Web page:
Got a fleet of polluting vehicles? Colorado has millions of dollars to help you shift to EVs

Chevrolet Volt charges at station
David Zalubowski/AP
A Chevrolet Volt plugged into a charging station Monday, Feb. 8, 2016, in Denver. 

The state of Colorado wants to give away $7 million to businesses, local governments, nonprofits and other entities that want to electrify their vehicle fleets.

The Colorado Energy Office is now accepting applications for its Fleet-ZERO grant program that aims to help fund charging equipment and infrastructure to accelerate the shift away from diesel- and gasoline-powered vehicles. It’s meant to complement another grant program for clean fleet vehicles.

“Fleet vehicles in particular are major contributors to dangerous air pollution like nitrogen oxides [and] particulate matter,” said Matt Lerman, infrastructure program manager at the Colorado Energy Office.

One reason why: Fleet vehicles tend to be on the road a lot. They account for less than 10 percent of vehicles on the road in Colorado but are responsible for 22 percent of road-based greenhouse gas emissions. That means converting fleets can have an outsized impact on pollution reduction, Lerman said.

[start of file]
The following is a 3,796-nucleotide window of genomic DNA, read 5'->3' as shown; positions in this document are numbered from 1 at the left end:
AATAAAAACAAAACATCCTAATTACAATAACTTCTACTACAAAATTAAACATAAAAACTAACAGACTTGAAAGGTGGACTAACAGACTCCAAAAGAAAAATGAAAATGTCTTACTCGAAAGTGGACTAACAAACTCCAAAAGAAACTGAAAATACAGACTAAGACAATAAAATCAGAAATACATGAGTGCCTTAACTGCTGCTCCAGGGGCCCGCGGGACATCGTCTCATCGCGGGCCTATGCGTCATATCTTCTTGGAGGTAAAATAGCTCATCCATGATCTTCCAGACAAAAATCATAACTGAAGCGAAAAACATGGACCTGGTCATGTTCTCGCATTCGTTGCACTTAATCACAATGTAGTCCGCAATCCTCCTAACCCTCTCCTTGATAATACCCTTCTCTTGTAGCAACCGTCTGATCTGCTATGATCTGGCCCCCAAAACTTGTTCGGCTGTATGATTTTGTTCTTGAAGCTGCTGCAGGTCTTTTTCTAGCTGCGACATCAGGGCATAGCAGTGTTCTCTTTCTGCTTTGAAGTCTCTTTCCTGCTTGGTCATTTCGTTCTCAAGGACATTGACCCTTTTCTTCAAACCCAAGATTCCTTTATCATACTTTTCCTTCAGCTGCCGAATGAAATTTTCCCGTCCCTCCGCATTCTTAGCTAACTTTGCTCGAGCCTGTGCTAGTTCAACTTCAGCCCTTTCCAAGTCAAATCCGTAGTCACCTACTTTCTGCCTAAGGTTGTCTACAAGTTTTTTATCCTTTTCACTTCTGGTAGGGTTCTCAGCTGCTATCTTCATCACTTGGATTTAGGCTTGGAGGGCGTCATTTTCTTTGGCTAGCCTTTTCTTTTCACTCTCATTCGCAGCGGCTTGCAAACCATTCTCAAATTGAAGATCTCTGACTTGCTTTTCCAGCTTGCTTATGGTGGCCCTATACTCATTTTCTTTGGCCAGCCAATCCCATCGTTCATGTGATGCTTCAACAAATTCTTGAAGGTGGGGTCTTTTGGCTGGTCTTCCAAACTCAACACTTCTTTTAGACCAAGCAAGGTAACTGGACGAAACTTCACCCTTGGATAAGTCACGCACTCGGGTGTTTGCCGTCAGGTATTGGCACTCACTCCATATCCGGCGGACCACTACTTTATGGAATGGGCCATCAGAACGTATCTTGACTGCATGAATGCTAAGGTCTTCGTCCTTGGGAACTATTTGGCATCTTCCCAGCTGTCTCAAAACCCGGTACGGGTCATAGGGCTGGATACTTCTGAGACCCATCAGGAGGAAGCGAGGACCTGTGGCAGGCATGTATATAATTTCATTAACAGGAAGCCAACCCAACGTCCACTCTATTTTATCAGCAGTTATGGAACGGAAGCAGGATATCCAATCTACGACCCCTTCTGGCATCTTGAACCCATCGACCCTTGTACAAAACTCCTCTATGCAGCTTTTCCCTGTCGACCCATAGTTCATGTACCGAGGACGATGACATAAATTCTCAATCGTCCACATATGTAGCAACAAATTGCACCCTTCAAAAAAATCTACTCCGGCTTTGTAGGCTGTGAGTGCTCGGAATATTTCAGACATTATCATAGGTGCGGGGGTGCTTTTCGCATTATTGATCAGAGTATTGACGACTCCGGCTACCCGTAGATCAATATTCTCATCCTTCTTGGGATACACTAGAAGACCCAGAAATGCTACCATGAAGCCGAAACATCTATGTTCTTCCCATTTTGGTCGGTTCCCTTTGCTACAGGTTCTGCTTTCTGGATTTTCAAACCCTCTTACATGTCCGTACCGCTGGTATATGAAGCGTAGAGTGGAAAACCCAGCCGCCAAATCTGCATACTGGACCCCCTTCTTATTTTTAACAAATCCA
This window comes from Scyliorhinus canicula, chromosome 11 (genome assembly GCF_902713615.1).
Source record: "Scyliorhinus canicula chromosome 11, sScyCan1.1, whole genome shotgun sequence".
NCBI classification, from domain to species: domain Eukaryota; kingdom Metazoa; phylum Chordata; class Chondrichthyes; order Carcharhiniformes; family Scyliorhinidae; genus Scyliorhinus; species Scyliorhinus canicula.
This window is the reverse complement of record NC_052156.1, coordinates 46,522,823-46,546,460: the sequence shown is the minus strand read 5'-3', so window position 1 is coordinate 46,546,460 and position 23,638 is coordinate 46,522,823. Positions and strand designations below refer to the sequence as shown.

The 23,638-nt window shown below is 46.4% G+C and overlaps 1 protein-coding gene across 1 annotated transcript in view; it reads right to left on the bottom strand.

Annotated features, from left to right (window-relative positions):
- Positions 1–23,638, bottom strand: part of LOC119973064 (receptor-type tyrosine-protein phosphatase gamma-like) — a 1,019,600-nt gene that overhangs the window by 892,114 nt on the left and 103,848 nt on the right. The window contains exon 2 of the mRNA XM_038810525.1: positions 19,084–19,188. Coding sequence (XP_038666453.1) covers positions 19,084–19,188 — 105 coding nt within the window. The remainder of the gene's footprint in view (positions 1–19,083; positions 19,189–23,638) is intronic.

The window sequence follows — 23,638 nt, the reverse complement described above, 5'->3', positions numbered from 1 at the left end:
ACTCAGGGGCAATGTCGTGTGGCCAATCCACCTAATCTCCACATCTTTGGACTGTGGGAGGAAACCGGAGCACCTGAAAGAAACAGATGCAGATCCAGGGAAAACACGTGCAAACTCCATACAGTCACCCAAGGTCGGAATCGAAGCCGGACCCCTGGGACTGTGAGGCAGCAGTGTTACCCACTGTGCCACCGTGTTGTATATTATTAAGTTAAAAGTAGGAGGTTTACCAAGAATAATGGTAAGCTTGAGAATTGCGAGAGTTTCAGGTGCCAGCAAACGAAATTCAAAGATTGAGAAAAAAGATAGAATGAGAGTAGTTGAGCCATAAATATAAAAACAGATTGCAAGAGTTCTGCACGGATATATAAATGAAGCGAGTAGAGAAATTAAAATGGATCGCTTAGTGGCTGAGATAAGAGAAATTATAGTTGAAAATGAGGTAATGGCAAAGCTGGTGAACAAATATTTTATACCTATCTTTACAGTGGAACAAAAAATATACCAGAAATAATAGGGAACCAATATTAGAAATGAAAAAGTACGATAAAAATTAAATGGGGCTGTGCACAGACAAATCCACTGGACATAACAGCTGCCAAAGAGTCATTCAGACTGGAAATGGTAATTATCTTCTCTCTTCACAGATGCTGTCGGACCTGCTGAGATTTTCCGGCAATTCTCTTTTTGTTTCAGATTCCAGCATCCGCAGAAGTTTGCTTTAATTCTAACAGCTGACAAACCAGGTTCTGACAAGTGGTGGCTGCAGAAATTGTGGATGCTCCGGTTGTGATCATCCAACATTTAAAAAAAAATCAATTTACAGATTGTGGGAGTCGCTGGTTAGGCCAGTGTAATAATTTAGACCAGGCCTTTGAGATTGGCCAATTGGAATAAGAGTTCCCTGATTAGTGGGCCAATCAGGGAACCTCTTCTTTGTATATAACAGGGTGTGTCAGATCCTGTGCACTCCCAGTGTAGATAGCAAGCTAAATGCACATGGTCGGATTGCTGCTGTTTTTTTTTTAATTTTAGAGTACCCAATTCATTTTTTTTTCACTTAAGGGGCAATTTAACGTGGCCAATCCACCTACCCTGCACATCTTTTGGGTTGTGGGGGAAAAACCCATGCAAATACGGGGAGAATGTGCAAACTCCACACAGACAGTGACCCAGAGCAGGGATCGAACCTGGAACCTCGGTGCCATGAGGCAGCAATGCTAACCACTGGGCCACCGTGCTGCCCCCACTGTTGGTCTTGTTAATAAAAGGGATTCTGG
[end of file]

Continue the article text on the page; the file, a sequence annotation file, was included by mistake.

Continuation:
“It's essential to make sure that those vehicles that have that big impact and have that high mileage and high emission consideration are dealt with in this program,” he said.

Awards will range from $3,000 for a relatively simple charging system to approximately $500,000 for higher-powered, more complex systems. They will be more generous for certain groups, including disadvantaged, minority and small business enterprises, nonprofits, school districts and tribes. 

Grants will also be prioritized for entities located within disproportionately impacted communities, Lerman said. 

“There are neighborhoods that have thousands of diesel trucks that travel through them every day,” he said. “That is resulting in health conditions like asthma, like heart conditions, higher risk of mortality for Covid.”

The Fleet-ZERO program is being funded by a fee on retail deliveries and a federal program. It’s just the latest vehicle electrification effort from the state, which is also pushing for cleaner school buses, public transit buses, light-duty consumer vehicles and medium- and heavy-duty vehicles.